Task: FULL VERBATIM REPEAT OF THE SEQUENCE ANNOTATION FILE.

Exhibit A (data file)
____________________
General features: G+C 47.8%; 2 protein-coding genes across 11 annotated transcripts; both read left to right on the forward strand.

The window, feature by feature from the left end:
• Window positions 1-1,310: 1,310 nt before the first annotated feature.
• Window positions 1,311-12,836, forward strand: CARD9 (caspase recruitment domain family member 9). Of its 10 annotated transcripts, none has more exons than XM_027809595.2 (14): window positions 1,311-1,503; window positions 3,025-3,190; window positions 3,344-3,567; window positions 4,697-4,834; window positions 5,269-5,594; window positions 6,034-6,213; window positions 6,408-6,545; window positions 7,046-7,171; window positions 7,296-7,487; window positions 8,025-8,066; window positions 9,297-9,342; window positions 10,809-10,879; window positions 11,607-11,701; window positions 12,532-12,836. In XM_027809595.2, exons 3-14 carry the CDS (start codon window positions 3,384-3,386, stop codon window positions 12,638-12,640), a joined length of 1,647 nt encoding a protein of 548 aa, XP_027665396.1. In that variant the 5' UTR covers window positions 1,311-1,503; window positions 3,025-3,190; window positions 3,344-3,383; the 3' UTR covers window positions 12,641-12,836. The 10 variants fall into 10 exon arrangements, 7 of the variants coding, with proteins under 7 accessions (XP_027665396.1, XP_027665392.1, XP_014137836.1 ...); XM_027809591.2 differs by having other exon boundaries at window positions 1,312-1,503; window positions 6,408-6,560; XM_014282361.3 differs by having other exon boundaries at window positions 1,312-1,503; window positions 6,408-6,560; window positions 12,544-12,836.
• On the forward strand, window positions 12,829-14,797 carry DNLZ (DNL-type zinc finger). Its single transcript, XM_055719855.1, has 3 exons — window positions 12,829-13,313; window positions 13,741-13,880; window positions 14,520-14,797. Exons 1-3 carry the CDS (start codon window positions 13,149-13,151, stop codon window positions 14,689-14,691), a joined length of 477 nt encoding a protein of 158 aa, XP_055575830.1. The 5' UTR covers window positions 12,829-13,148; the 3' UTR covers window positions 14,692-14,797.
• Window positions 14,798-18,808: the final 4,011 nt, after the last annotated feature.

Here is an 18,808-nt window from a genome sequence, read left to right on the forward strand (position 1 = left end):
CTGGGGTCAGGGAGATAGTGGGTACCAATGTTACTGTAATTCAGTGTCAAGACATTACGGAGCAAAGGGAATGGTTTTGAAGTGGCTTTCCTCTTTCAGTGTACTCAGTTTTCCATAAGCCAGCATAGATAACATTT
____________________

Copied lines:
General features: G+C 47.8%; 2 protein-coding genes across 11 annotated transcripts; both read left to right on the forward strand.

The window, feature by feature from the left end:
• Window positions 1-1,310: 1,310 nt before the first annotated feature.
• Window positions 1,311-12,836, forward strand: CARD9 (caspase recruitment domain family member 9). Of its 10 annotated transcripts, none has more exons than XM_027809595.2 (14): window positions 1,311-1,503; window positions 3,025-3,190; window positions 3,344-3,567; window positions 4,697-4,834; window positions 5,269-5,594; window positions 6,034-6,213; window positions 6,408-6,545; window positions 7,046-7,171; window positions 7,296-7,487; window positions 8,025-8,066; window positions 9,297-9,342; window positions 10,809-10,879; window positions 11,607-11,701; window positions 12,532-12,836. In XM_027809595.2, exons 3-14 carry the CDS (start codon window positions 3,384-3,386, stop codon window positions 12,638-12,640), a joined length of 1,647 nt encoding a protein of 548 aa, XP_027665396.1. In that variant the 5' UTR covers window positions 1,311-1,503; window positions 3,025-3,190; window positions 3,344-3,383; the 3' UTR covers window positions 12,641-12,836. The 10 variants fall into 10 exon arrangements, 7 of the variants coding, with proteins under 7 accessions (XP_027665396.1, XP_027665392.1, XP_014137836.1 ...); XM_027809591.2 differs by having other exon boundaries at window positions 1,312-1,503; window positions 6,408-6,560; XM_014282361.3 differs by having other exon boundaries at window positions 1,312-1,503; window positions 6,408-6,560; window positions 12,544-12,836.
• On the forward strand, window positions 12,829-14,797 carry DNLZ (DNL-type zinc finger). Its single transcript, XM_055719855.1, has 3 exons — window positions 12,829-13,313; window positions 13,741-13,880; window positions 14,520-14,797. Exons 1-3 carry the CDS (start codon window positions 13,149-13,151, stop codon window positions 14,689-14,691), a joined length of 477 nt encoding a protein of 158 aa, XP_055575830.1. The 5' UTR covers window positions 12,829-13,148; the 3' UTR covers window positions 14,692-14,797.
• Window positions 14,798-18,808: the final 4,011 nt, after the last annotated feature.

Here is an 18,808-nt window from a genome sequence, read left to right on the forward strand (position 1 = left end):
CTGGGGTCAGGGAGATAGTGGGTACCAATGTTACTGTAATTCAGTGTCAAGACATTACGGAGCAAAGGGAATGGTTTTGAAGTGGCTTTCCTCTTTCAGTGTACTCAGTTTTCCATAAGCCAGCATAGATAACATTT